This cake consists of:
- joconde base moisten with raspberry syrup (He brushed his joconde sponge with creme de cassis syrup, but I brushed mine with the raspberry liquid used to marinade the blueberry. I don't fancy creme de cassis that much or maybe the one I have is the cheap kind?).
- Blueberry mixed with raspberry coulis (His recipe calls for black and red currant but I didn't have fresh or frozen blackcurrant (I don't think you can get them in CA), so I substituted with blueberry for the compote or what he called "garniture")
- Kirsch bavarian cream
- Cassis mousse
- Patterned joconde on the side with black raspberry jam (he used homemade blackcurrant jam, but again since I don't have it, I used black raspberry jam)
- Clear glaze ( he mixed his with blackcurrant puree but when I did that, the two won't mixed well, so I just used a clear one)


His recipe calls to make another joconde with no pattern for the base, but since I already had some extra from making the previous cake (it was taken from Pierre Herme's recipe), I used that instead. I also added another layer of joconde in the middle for the big cake, not for the smaller version.



The verdict? I was pleased with the way it turned out. I love the combination of the tartness of the cassis combined with the creaminess of kirsch. I don't normally use kirsch in my baking, particularly because it reminds me so much of the cherry-flavored cough medicine I used to take when I was a kid, but after using it in this cake (which I hesitated at first), I think I might have to reconsider my statement again :). Some friends said that it's too tart but it's something you inherit from the fruit itself. Just like lemon or raspberry, no matter how much sugar you put, you will still taste that pleasant tartness in it (well, maybe not if you put a ton of sugar in it), so I won't worry about it. This cake can be adapted to so many different variation, I don't see why we can't substitute blueberry or raspberry for the blackcurrant.

Now that I've tried one, I think I'm ready for the next one :)

The winner of the previous giveaway from random.org is ......... HARI!! I'll send you email shortly for the coupon code that you can use. CONGRATULATIONS!!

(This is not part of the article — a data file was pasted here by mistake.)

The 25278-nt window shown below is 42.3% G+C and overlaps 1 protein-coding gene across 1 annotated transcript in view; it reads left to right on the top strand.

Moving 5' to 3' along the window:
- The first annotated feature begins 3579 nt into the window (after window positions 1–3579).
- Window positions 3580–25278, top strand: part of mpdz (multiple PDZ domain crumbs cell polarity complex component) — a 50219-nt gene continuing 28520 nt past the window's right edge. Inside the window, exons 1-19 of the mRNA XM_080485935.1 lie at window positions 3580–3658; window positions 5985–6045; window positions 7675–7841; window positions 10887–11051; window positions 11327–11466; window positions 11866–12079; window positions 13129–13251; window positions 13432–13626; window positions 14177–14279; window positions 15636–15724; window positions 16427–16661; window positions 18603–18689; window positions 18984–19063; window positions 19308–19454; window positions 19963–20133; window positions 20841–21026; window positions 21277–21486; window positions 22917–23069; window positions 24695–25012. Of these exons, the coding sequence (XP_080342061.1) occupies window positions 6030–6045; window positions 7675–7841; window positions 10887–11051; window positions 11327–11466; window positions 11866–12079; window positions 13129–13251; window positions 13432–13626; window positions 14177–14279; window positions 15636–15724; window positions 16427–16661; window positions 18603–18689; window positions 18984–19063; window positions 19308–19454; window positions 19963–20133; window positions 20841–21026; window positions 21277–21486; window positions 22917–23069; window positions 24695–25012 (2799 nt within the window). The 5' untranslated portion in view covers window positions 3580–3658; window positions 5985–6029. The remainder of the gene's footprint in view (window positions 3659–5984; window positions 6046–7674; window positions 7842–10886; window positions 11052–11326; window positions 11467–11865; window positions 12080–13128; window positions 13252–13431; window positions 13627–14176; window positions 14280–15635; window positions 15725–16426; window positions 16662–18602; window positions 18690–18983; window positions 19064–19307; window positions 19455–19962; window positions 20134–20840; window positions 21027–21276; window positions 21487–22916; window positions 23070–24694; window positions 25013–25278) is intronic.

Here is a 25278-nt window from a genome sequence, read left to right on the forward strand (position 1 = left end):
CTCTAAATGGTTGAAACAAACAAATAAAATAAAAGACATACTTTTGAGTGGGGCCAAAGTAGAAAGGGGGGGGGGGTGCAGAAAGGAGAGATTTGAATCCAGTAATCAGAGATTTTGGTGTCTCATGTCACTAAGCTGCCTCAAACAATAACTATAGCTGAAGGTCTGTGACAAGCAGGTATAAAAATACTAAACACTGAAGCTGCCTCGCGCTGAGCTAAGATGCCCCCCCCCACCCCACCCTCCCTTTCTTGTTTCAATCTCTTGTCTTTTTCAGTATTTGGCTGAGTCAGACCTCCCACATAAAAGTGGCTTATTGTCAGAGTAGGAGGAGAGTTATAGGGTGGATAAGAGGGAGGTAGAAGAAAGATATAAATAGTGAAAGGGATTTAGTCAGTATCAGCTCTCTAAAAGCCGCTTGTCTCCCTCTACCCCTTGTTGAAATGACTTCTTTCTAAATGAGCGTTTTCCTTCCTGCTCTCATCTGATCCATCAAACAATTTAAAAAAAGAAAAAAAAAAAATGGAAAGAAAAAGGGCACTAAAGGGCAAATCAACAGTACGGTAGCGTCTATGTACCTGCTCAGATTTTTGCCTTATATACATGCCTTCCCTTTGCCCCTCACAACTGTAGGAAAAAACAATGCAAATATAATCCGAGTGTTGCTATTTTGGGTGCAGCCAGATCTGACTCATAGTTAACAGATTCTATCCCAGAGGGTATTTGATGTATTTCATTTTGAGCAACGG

9 comments:

Zoe said...

Love all your photos. They are very pretty :D

Amber said...

Very occasionally you can find black currents at Berkeley Bowl if you're in the Bay Area. But mostly they only carry red and white ones.

lisaiscooking said...

You did a beautiful job with the cake! The fruit flavors sound delicious too. Now, I'm so curious about Hidemi Sugino. I'd love to see his books.

crustabakes said...

these are so beautiful, and i bet they taste pretty delish too. it must have taken a whole lotta patience to arrange the decorations like that!

Anonymous said...

can you tell me if some of japanese recipes books have french translation too? I 'm very curious about Hidemi Sugino's book but can understand japanese.

Bertha said...

Amber: really? too bad Berkeley is so far from my place, but definitely will visit there if I'm in the area, Thanks!

Anonymous: He only has two books, one that I mentioned in the post, which is only in Japanese (with a little French) that covers mostly cake, the other one is called "The Dessert Book", which has English translation. This book doesn't cover cake though, only basic desserts

Zoe, lisaiscooking, crustabakes: Thank you :)

Swee San said...

looks great! now i need to get some of those purees.. I've been tempting to buy Hidemi's Le Gout Authentique Retrouve, even if it's in Japanese and a little bit of French. Either way, I can understand none.

jana said...

Nice post.Can you tell me if the recipes would be made available in Dutch translation ?This seems to be so yummy.I want to have it done in my kitchen.I've been learning a lot about the pastries and baking.Hoping you could have more of posting about it.I really love it.Thanks for sharing.

Bertha said...

jana: The book is in french and japanese for ingredients, and in japanese only for the directions. You should be able to use online translation for the ingredients, but not sure about the japanese directions because of the special characters